Cha-ching. Cha-ching. Cha-ching.
Do you hear that sound? If you listen closely, you can hear the extra money you’re spending on consumer goods.
While it’s unlikely that most items ever decrease in price over time, the current rate of inflation that the U.S. economy is experiencing right now is the biggest since 2018. According to the U.S. Labor Department, consumer prices increased about 0.2 percent last month, bringing the Consumer Price Index (CPI) up by about 0.25 percent in January. Furthermore, over the last year, the CPI increased by about 2.3 percent.
What does this all mean? It means that you’re likely paying more — or will soon pay more — for the likes of rent, clothing and other goods. This data supports the Federal Reserve’s projection that overall inflation will eventually hit its 2 percent target this year.
“So what?” you say, “Why does this matter?” you ask. It’s pretty simple. Inflation is inevitable. Just compare the price of gas 30 years ago to what it is today. Yet, it’s the Fed’s job to keep prices in check and monitor the pace of pricing changes in various goods and services. When inflation was low in 2019, the Fed reacted by cutting interest rates in an effort to stimulate more economic activity. In times where inflation is high, the opposite is likely to happen.
Another reason why this matters is because when the price of the things you need to live increase, it’s obvious that your hard-earned money won’t stretch as far. In other words, if that grocery bill seems higher or your rent increases, it’s no coincidence. Essentially, the greater the inflation rate, the less your money can buy.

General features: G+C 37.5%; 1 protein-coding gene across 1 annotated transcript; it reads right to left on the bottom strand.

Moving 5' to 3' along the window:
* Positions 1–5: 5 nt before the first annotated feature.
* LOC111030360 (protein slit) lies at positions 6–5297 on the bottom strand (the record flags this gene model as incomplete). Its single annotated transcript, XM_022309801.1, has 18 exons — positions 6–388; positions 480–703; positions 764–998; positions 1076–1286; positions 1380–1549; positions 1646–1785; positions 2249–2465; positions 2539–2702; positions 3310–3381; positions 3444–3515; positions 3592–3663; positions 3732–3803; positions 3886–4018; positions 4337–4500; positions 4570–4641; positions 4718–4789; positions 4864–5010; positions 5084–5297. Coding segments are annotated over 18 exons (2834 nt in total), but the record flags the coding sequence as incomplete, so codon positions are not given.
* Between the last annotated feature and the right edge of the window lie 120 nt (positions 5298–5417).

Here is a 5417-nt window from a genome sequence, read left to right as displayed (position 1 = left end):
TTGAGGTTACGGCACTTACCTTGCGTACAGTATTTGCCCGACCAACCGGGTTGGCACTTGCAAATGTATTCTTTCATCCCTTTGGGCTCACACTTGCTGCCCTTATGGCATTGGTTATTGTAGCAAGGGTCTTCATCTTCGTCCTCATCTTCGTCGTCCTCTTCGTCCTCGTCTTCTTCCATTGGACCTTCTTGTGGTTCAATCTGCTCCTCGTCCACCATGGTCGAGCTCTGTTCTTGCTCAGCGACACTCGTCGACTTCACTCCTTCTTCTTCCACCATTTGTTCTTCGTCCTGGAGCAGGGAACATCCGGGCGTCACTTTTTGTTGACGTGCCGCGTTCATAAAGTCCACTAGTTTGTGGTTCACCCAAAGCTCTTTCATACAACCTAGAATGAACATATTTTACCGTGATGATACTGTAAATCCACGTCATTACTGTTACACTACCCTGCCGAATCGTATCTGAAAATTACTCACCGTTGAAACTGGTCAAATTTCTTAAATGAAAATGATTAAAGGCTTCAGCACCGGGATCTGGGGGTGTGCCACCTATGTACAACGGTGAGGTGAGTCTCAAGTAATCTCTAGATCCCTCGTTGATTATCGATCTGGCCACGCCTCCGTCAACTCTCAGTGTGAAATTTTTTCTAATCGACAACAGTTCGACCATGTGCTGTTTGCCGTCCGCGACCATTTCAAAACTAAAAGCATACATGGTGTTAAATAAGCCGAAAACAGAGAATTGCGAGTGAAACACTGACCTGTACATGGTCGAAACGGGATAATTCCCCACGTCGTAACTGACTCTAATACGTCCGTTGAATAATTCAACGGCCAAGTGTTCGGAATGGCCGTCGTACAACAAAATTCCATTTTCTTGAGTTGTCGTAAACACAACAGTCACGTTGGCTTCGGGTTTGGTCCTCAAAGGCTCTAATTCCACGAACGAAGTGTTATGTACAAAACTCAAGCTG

But the inflation rate can have some positive as well. For example, many employers use the inflation rate as a benchmark of sorts for annual raises or cost of living increases. So while you may be paying more for goods, a bump in salary can help offset this (or in many cases exceed the current inflation rate).
Finally, inflation can offer a great opportunity to invest. We always stress the importance of never putting all of your eggs in one basket, and a healthy inflation rate can be that extra nudge for consumers to invest some of their money. Why? Not only is investing arguably the best way to grow your wealth and expand your portfolio, but doing so can actually help grow your savings faster than the current rate of inflation. Noting the uptick in the inflation rate and the projections moving forward, the present poses a great opportunity to invest.
Inflation is important for the overall economy when it comes to the unemployment rate, price stability and interest rates. Trust the Fed when it says that the economy is currently very, very strong — just be sure to use it to your advantage.